Grace and peace to thee from God our Father and from our Lord Jesus Christ.
(Gal. 1.3). It is my desire, Holy Father, (let it not be extravagant in your sight) to ask about Easter, in accordance with that canticle, Ask thy father and he will show thee, thy elders and they will tell thee.
(Deut. 32.7)For although, considering my insignificance, when my poverty writes to your distinction, I might be branded with that unusual remark of a certain philosopher, which he is said once to have made at the sight of a painted harlot, I do not admire the art, but I admire the cheek
(cf. Ecclus. 9.8.); yet trusting in the faith of your evangelical humility I dare to write to you, and subjoin the matter of my grief. For there is no pride in writing when necessity demands a letter, though it be addressed to one's superiors.
What then do you say about an Easter on the twenty-first or twenty-second moon, which already (yet let it be said without offence to you) is proved to be no Easter, considering its darkness, by many laborious scholars? For as I believe, it does not escape your diligence, how scathingly Anatolius, a man of curious learning
(Hieron. De Viris Illustr. 73)as St. Jerome says, excerpts from whose writings Eusebius, bishop of Caesarea, inserted in his ecclesiastical history, and St. Jerome praised this same work on Easter in his cataloguehow scathingly Anatolius reasons about this period of the moon; who recorded a terrible judgement against the Gallican authorities in their error, as he maintains, concerning Easter, saying Certainly if the moon's rising shall have delayed until the end of two watches, which marks the middle of the night, light does not prevail over darkness, but darkness over light; which is certain to be impossible at Easter, so that some part of darkness should rule over the light, since
p.5the festival of the Lord's resurrection is light, and there is no communication of light with darkness
(cf. 2. Cor. 6. 14). And if the moon has begun to shine in the third watch, there is no doubt that the twenty-first or twenty-second moon has arisen, on which it is impossible for the true Easter to be offered. For those who determine that Easter can be celebrated at this period of the moon, not only cannot maintain this on the authority of holy scripture, but also incur the charge of sacrilege and contumacy, together with the peril of their souls, when they maintain that the true light, which rules over all darkness, can be offered under conditions where darkness rules to some extent. And we also read in the book of sacred dogma: Easter, that is the festival of the Lord's resurrection, cannot be celebrated before the passing of the Spring equinox, the beginning of the fourteenth moon
(Gennad. De Dogm. Eccl. 87), namely to avoid its preceding the equinox. Victorius has certainly broken this rule in his cycle, and thus has long since introduced error into Gaul, or to speak more humbly, has strengthened its growth. For on what principle can either practice stand, namely that the Lord's resurrection should be celebrated prior to His passion, which is ridiculous even to be thought of, or that the seven days
(cf. Exod. 12. 15)ordained by the Lord's bidding in the law, on which alone the Lord's Passover is commanded to be eaten legally, which are to be reckoned from the fourteenth moon up to the twentieth, should be exceeded contrary to law and right? For the twenty-first or twenty-second moon is outwith the jurisdiction of light, since at that point of time it has arisen after the middle of the night, and with darkness prevailing over light it is illegal, as they say, for the festival of light to be held.
Why then, with all your learning, when indeed the streams of your holy wisdom are, as of old, shed abroad over the earth with great brightness, do you favour a dark Easter? I am surprised, I must confess, that this error of Gaul has not long since been scraped away by you, as if it were a warty growth; unless perhaps I am to think, what I can scarce believe, that while it is patent that this has not been righted by you, it has met with approval in your eyes. Yet your statesmanship can be excused in another and more honourable way; perhaps while you fear to be stamped as an innovator like Hermagoras, you are content with your predecessors' authority, and especially with that of Pope Leo. Refrain, I beg you, from relying in such a dispute only on humility or seemliness, which are often deceived; perhaps in this riddle a living dog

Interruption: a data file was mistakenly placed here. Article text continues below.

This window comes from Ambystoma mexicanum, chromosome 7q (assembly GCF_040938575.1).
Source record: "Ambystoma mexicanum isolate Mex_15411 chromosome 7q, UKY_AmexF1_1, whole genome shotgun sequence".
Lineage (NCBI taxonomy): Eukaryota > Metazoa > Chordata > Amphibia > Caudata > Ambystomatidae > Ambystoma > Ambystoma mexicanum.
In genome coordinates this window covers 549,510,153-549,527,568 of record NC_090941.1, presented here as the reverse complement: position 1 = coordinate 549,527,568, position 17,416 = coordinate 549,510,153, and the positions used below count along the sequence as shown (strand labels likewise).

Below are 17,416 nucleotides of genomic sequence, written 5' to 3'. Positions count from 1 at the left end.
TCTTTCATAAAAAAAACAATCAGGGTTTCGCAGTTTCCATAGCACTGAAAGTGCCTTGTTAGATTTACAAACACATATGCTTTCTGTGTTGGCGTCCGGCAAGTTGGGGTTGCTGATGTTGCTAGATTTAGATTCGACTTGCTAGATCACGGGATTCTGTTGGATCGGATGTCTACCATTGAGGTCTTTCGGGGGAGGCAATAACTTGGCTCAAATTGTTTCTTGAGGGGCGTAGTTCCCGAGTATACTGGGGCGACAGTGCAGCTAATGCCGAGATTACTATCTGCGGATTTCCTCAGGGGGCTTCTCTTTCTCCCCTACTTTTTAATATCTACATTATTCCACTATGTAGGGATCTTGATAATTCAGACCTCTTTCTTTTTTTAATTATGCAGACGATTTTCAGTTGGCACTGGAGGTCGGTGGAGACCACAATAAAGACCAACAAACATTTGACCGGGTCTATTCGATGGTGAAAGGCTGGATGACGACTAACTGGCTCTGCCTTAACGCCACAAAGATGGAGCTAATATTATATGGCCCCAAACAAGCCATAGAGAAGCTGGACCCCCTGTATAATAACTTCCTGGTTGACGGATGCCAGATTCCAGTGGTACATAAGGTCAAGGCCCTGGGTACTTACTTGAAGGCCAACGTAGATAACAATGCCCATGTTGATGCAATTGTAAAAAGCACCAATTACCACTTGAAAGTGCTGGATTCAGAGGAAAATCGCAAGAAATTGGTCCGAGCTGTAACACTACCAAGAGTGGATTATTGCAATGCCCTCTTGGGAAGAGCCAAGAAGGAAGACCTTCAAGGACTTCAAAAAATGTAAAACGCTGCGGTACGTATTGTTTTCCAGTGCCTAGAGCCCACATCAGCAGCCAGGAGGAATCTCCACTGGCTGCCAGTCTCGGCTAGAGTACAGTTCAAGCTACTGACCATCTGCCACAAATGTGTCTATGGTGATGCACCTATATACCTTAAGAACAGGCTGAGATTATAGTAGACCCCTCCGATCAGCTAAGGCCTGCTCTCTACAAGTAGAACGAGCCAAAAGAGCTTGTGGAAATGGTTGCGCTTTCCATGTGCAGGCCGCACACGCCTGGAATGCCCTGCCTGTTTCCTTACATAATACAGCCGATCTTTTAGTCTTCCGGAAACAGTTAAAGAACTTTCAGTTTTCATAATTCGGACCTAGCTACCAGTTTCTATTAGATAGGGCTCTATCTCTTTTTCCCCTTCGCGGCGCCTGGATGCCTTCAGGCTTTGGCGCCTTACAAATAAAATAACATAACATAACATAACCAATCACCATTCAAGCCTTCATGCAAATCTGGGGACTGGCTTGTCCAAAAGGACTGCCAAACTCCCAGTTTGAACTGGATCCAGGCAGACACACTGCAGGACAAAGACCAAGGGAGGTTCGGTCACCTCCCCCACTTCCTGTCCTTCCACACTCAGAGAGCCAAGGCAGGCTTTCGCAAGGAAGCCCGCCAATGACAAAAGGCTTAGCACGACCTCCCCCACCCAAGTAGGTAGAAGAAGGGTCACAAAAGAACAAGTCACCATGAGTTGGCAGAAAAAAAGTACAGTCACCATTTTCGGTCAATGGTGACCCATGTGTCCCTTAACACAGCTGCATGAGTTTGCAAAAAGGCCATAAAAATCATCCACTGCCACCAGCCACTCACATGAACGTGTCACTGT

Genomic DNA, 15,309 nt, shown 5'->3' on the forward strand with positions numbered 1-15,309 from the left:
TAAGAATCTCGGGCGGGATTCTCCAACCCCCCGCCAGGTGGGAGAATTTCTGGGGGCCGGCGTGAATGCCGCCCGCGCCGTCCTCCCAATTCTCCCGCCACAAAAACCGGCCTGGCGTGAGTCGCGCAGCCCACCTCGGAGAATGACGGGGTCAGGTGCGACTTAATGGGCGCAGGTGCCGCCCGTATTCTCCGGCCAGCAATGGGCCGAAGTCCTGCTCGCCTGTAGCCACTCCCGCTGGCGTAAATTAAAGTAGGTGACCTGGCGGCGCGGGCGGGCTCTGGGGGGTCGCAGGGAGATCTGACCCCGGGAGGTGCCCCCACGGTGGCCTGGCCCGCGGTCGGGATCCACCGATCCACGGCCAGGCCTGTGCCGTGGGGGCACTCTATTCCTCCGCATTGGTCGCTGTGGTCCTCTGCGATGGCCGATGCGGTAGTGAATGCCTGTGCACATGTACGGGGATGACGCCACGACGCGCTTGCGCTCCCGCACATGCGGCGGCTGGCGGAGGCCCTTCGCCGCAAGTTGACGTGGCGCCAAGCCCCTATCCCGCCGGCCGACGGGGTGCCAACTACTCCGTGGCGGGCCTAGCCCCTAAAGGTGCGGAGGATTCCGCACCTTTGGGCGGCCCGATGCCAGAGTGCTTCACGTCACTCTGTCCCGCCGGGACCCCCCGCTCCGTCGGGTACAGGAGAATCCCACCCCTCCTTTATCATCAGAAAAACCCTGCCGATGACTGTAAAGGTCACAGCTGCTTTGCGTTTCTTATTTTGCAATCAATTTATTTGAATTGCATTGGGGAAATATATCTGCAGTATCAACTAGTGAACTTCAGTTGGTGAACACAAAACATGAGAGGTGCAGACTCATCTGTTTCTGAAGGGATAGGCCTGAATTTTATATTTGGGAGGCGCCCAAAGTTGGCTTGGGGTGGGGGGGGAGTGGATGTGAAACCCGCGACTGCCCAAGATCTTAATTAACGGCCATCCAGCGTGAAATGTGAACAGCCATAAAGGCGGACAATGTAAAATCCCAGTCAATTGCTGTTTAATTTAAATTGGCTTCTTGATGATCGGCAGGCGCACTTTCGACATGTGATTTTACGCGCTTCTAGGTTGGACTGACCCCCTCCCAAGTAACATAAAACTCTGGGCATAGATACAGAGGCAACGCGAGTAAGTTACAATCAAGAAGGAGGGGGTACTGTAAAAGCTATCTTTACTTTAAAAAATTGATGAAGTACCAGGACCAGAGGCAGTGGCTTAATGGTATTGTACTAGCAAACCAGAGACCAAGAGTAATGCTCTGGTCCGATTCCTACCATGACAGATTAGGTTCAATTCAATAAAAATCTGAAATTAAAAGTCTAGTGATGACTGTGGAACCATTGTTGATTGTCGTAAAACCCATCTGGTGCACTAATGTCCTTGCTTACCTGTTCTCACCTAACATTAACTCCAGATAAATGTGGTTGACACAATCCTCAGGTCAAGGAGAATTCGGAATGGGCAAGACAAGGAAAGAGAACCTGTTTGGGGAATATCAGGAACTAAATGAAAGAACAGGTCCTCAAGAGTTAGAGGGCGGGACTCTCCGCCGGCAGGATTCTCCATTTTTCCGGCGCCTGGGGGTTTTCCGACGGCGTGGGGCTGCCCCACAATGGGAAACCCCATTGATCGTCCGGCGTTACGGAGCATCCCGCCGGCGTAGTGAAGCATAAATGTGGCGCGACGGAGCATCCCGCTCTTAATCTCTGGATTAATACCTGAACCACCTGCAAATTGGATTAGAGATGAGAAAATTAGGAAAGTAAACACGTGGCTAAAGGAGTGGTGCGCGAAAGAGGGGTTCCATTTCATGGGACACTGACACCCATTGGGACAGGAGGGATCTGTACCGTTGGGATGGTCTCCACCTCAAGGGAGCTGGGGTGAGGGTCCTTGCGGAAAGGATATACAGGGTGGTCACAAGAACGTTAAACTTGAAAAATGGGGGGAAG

p.7is better than a dead Lion
(sq. Eccles. 9. 4); for a living saint can right what by another and greater one has not been righted. For you must know that Victorius has not been accepted by our teachers, by the former scholars of Ireland, by the mathematicians most skilled in reckoning chronology, but has earned ridicule or indulgence rather than authority. Wherefore in my anxiety, as a stranger rather than a savant, I beg you to favour me with the support of your judgement, and not to scorn sending in good time the mark of your approval, for the quelling of this storm that surrounds us; for I am not satisfied, after reading such weighty authorities, with the single judgement of those bishops who can only say, We ought not to hold Easter with the Jews
(cf. Euseb. Hist. Eccl. v. 22). Bishop Victor also said this once, but no one in the Eastern Church accepted his falsehood; but our soporific sting of Dagon has drunk in this erroneous tumor. What, I ask, is this so frivolous and so uneducated judgement, which is based on no proofs from holy scripture: We ought not to hold Easter with the Jews? What relevance has it to reality? Are we really to believe that the reprobate Jews hold Easter now, considering that they are without a temple, outside Jerusalem, and that Christ then prefigured has been crucified by them? Or are we really to believe that the Easter of the fourteenth moon is rightly theirs, and not rather to confess that it is the Passover of God Himself Who instituted it, and Who alone clearly knows the mystery by which the fourteenth moon was chosen for the Exodus? This may perhaps shed some light for scholars and persons like yourself. And let those who oppose this, though without authority, reproach God, because He did not before this in His foreknowledge then guard against the Jews' obstinacy, in such a way as to appoint nine days of unleavened bread in the law, if He did not wish us to hold Easter together with them, so that even the beginning of our festival should not post-date their festival's end. For if Easter is to be celebrated on the twenty-first or twenty-second, nine days will be reckoned from the fourteenth up to the twenty-second, that is, seven appointed by God, and two added by men. But if men are permitted to add anything of themselves to the divine appointment, I question whether it may not perhaps seem contrary to that judgement of Deuteronomy: Behold [it says] the word which I command thee, thou shalt neither add to it, nor diminish from it